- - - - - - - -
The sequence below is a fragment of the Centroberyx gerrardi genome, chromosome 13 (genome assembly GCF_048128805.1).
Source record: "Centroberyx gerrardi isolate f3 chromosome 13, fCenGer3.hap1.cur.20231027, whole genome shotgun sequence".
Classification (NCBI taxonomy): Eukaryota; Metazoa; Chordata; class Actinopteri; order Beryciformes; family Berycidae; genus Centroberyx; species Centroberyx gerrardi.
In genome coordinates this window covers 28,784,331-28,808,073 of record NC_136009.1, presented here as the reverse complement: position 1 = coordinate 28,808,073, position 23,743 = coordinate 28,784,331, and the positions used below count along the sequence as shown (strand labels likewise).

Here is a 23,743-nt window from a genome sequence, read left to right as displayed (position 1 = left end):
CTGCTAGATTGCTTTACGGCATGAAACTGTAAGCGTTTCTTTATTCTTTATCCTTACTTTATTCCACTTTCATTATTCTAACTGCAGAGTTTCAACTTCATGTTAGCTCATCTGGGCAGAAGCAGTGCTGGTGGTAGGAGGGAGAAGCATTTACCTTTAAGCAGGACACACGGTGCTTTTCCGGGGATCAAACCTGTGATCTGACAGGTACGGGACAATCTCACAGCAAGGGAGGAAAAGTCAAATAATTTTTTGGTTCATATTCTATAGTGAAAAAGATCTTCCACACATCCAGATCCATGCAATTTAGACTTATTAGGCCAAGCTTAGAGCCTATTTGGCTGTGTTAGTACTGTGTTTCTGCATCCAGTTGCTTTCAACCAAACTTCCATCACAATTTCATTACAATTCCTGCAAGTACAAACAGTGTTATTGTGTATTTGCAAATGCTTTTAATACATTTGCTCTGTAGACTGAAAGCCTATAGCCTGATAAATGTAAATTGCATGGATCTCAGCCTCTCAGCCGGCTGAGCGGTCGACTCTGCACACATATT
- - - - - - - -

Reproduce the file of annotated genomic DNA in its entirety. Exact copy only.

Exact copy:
The sequence below is a fragment of the Centroberyx gerrardi genome, chromosome 13 (genome assembly GCF_048128805.1).
Source record: "Centroberyx gerrardi isolate f3 chromosome 13, fCenGer3.hap1.cur.20231027, whole genome shotgun sequence".
Classification (NCBI taxonomy): Eukaryota; Metazoa; Chordata; class Actinopteri; order Beryciformes; family Berycidae; genus Centroberyx; species Centroberyx gerrardi.
In genome coordinates this window covers 28,784,331-28,808,073 of record NC_136009.1, presented here as the reverse complement: position 1 = coordinate 28,808,073, position 23,743 = coordinate 28,784,331, and the positions used below count along the sequence as shown (strand labels likewise).

Here is a 23,743-nt window from a genome sequence, read left to right as displayed (position 1 = left end):
CTGCTAGATTGCTTTACGGCATGAAACTGTAAGCGTTTCTTTATTCTTTATCCTTACTTTATTCCACTTTCATTATTCTAACTGCAGAGTTTCAACTTCATGTTAGCTCATCTGGGCAGAAGCAGTGCTGGTGGTAGGAGGGAGAAGCATTTACCTTTAAGCAGGACACACGGTGCTTTTCCGGGGATCAAACCTGTGATCTGACAGGTACGGGACAATCTCACAGCAAGGGAGGAAAAGTCAAATAATTTTTTGGTTCATATTCTATAGTGAAAAAGATCTTCCACACATCCAGATCCATGCAATTTAGACTTATTAGGCCAAGCTTAGAGCCTATTTGGCTGTGTTAGTACTGTGTTTCTGCATCCAGTTGCTTTCAACCAAACTTCCATCACAATTTCATTACAATTCCTGCAAGTACAAACAGTGTTATTGTGTATTTGCAAATGCTTTTAATACATTTGCTCTGTAGACTGAAAGCCTATAGCCTGATAAATGTAAATTGCATGGATCTCAGCCTCTCAGCCGGCTGAGCGGTCGACTCTGCACACATATT